By: Darlene G. Snyder
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I left work early Friday afternoon so Mike and I could ride our motorcycle again, after deciding that the upcoming week-end weather forecast was for much cooler and rainy weather. We thought this might be our last chance to ride for a while. It was a bit windy, but riding on the back roads, the wind didn’t bother us to much. Actually, Friday was a gorgeous day in Kentucky. We stayed pretty close to home, and I took several pictures.
One of the first places we went was to a little side road in Madison County that dead ends at the creek. The part of Paint Lick Creek that ran around the small farm where Mike grew-up, was a great place to stop, take pictures and listen as he reminisced. He told of playing on the tree covered hillsides, in the creek and around the farm that we could see from our vantage point. The following is a story about a shotgun, cowboys and Indians that he told me today. Too funny not to share.
After watching several Westerns with shoot-em-up cowboys and fighting Indians, Mike decided to try his hands with a shot-gun. He was somewhere around the age of ten. His mom was at work in the factory, his dad was on another farm down the road, working. Mike took the loaded shot-gun from its resting place inside the house, jumped onto the old mare that the family used as a work horse, and went riding down the woods next to the creek. The woods were on a hillside.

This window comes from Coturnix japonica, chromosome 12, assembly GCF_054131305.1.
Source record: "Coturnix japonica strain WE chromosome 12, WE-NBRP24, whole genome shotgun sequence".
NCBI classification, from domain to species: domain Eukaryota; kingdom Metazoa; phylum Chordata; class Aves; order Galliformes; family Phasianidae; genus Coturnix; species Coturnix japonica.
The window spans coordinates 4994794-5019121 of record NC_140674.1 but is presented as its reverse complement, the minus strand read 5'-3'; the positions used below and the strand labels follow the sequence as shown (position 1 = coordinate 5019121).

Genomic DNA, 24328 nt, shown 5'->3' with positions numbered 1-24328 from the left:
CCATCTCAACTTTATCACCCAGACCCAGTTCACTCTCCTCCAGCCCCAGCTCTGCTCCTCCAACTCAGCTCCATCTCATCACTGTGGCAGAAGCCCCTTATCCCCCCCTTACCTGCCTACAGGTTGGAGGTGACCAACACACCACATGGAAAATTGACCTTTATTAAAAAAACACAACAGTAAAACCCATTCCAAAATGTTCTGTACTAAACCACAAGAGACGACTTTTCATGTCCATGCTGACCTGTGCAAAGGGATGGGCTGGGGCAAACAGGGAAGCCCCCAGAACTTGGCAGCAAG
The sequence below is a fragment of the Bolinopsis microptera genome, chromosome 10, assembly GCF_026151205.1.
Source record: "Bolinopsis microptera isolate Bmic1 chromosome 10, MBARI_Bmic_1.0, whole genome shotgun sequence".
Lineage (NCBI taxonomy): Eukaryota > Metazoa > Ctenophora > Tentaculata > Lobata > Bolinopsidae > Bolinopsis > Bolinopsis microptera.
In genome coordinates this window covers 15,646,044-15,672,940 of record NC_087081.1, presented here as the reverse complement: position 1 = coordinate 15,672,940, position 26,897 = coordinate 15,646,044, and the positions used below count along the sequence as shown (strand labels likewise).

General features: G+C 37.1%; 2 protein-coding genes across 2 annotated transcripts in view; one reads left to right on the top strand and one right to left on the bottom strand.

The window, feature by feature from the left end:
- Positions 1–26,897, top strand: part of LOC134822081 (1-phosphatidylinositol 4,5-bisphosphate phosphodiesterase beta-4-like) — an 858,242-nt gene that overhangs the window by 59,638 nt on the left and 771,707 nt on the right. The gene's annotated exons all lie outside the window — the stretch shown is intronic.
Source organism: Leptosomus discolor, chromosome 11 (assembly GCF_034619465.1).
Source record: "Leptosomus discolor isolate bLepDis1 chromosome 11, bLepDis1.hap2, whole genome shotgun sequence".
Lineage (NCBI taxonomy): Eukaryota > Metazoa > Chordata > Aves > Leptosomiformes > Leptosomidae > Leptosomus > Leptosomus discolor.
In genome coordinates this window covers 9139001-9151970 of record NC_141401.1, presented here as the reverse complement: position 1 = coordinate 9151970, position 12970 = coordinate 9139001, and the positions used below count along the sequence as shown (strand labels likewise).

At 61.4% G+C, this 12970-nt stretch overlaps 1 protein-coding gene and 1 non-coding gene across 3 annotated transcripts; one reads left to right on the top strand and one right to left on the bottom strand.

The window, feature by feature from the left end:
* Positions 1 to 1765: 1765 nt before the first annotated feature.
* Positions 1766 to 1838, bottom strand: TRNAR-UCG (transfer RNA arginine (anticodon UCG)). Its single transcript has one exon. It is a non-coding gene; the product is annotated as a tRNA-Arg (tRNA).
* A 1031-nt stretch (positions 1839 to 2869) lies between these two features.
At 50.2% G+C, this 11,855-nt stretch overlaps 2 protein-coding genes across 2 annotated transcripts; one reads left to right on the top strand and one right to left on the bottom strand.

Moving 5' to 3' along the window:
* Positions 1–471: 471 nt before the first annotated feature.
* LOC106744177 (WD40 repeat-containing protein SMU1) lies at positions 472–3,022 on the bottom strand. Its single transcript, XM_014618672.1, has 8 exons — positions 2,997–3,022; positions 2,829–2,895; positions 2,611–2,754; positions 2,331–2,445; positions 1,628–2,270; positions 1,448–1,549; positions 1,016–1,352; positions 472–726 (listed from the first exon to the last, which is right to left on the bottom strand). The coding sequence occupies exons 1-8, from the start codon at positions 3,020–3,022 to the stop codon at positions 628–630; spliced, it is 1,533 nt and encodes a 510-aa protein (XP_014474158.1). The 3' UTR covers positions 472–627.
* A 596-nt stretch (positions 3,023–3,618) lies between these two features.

As he looked for Indians to shoot, he spotted movement just ahead and pulled up the shot-gun, pointed it in the direction of the Indian and pulled the trigger. At the moment that he pulled the trigger, the gun resting against his shoulder kicked back and made a loud BOOM! The blast scared the horse, who began jumping and bucking; Mike landed in a heap on the ground. The shot-gun’s barrel went deep into the damp ground and immediately filled with dirt, mud and damp leaves. After pulling himself up and off the ground, he saw that he was alright, other than a really sore shoulder; he pulled the gun out of the ground. His first thought was how his father was going to kill him!
Mike spent the rest of the afternoon cleaning the gun the best that he could. Afterwards, he put the gun right back where he got it and never told a soul what happened until about ten years later.
I enjoyed listening to Mike’s stories, but soon we moved on and rode over to Garrard County and then Lincoln and Boyle counties. When it came time to stop and rest, we stopped at the Country Diner in Lancaster.
The Country Diner
We met two of Lancaster’s finest citizens while eating at the diner. I didn’t get their names, but I did get their picture. Maybe they will leave a comment in the comment section and tell us who they are and about their town and job.
We enjoyed our time spent with the fine young men, and we wish them well in their job, keeping Lancaster safe.
Here are a couple of the scenery pictures from our ride.
Mike as he is looking across the creek into the wooded area of the shoot out! Maybe I should say the shoot off!!